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Evening on Lake George

Mist rises from Lake George on May 7 in Bolton Landing. 

Lake George’s water quality has improved in some areas and declined in others, a new report analyzing nearly four decades of research shows.

Salt and nutrients may be a lurking threat, but the lake is seeing a rebound from the impacts of acid rain, according to the study.

The study is run by the Offshore Chemistry Program, part of Rensselaer Polytechnic Institute’s Darrin Fresh Water Institute. The program has monitored Lake George’s waters for 37 years and its findings were published Thursday in the journal, Limnology and Oceanography.

“Thanks to that long-term commitment, we have discovered that the deep waters of the lake are fairly resilient to human impacts,” said Rick Relyea, director of the Darrin Freshwater Institute, in a news release. “This insight has shifted our research focus from the deep water to the shallow water, streams and wetlands, places that are probably a lot less resilient and where most of the human impacts are being felt.”

Some water-quality measurements that have increased in Lake George over the years include:

  • Orthophosphate, a chemical associated with failing septic and wastewater treatment systems, has increased 70%;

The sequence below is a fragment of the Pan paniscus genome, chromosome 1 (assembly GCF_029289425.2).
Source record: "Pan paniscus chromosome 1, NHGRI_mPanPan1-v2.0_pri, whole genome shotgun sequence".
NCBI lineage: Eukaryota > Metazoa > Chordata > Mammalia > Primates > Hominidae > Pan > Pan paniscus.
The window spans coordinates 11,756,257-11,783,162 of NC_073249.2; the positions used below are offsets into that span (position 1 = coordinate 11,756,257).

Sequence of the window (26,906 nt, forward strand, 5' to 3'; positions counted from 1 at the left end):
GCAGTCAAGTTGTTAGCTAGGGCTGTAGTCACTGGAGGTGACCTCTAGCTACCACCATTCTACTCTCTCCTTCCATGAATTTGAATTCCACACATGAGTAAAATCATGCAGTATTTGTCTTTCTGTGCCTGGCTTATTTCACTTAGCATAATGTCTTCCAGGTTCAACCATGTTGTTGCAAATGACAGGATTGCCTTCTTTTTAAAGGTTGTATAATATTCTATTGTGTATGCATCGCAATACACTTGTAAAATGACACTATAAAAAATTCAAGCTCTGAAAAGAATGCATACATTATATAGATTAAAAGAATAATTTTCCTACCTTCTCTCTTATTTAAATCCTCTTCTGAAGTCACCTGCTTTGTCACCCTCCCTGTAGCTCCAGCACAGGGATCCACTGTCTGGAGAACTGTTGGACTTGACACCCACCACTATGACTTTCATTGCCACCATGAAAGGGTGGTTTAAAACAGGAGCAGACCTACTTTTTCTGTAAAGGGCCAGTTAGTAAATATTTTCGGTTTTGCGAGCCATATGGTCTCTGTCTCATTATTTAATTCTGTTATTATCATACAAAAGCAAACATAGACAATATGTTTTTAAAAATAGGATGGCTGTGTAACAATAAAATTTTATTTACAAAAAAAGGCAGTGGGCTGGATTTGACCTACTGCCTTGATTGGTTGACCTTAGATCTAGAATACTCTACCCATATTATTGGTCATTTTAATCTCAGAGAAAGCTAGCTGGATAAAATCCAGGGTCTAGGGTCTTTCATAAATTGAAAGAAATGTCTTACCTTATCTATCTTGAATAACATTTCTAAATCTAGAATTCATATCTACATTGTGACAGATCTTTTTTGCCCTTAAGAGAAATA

• Chlorophyll, the pigment that gives algae its color, rose by 32%;
  • Calcium, a nutrient that invasive clams and mussels need to build their shells, increased 14%;
  • Salt, likely from roads, has tripled.

Some water-quality measurements that have decreased include:

  • Sulfate, a chemical associated with acid rain, declined by 55%;
  • Nitrate, also associated with acid rain, declined by 54%.

The report suggests that amendments to the Clean Air Act that helped reduce acid rain have improved the water quality of Lake George.

Researchers also highlight that “no similar mechanism has been established to tackle climate change,” though Lake George’s waters have warmed each year.

“Taken together, the OCP (Offshore Chemistry Program) tells us that in nearly 40 years of human activities, the lake has changed in a number of ways, often not in good directions,” Relyea said. “These changes have been relatively small, but they serve as a wake-up call. We have the ability to adjust our impacts on the lake and restore it to a more pristine condition.”

The water-quality report is also partially funded by The Jefferson Project at Lake George, which includes RPI, The Fund for Lake George and IBM Research.

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